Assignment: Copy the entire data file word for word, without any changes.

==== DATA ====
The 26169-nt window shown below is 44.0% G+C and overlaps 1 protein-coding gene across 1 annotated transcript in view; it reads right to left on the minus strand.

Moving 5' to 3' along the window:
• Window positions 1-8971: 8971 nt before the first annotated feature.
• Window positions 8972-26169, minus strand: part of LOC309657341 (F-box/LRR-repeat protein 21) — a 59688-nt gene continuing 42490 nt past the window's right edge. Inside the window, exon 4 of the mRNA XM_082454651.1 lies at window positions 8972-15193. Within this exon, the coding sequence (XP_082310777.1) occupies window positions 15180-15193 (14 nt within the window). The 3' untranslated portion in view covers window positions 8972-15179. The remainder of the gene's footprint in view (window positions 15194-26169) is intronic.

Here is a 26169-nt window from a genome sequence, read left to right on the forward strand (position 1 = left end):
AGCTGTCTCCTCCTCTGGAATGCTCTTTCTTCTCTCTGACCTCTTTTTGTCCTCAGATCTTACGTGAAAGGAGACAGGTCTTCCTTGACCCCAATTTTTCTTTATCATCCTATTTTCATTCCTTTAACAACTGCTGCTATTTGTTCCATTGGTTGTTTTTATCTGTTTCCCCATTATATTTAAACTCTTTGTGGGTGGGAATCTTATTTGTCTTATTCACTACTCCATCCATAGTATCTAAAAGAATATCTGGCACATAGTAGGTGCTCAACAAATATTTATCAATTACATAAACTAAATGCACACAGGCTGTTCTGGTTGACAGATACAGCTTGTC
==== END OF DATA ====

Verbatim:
The 26169-nt window shown below is 44.0% G+C and overlaps 1 protein-coding gene across 1 annotated transcript in view; it reads right to left on the minus strand.

Moving 5' to 3' along the window:
• Window positions 1-8971: 8971 nt before the first annotated feature.
• Window positions 8972-26169, minus strand: part of LOC309657341 (F-box/LRR-repeat protein 21) — a 59688-nt gene continuing 42490 nt past the window's right edge. Inside the window, exon 4 of the mRNA XM_082454651.1 lies at window positions 8972-15193. Within this exon, the coding sequence (XP_082310777.1) occupies window positions 15180-15193 (14 nt within the window). The 3' untranslated portion in view covers window positions 8972-15179. The remainder of the gene's footprint in view (window positions 15194-26169) is intronic.

Here is a 26169-nt window from a genome sequence, read left to right on the forward strand (position 1 = left end):
AGCTGTCTCCTCCTCTGGAATGCTCTTTCTTCTCTCTGACCTCTTTTTGTCCTCAGATCTTACGTGAAAGGAGACAGGTCTTCCTTGACCCCAATTTTTCTTTATCATCCTATTTTCATTCCTTTAACAACTGCTGCTATTTGTTCCATTGGTTGTTTTTATCTGTTTCCCCATTATATTTAAACTCTTTGTGGGTGGGAATCTTATTTGTCTTATTCACTACTCCATCCATAGTATCTAAAAGAATATCTGGCACATAGTAGGTGCTCAACAAATATTTATCAATTACATAAACTAAATGCACACAGGCTGTTCTGGTTGACAGATACAGCTTGTC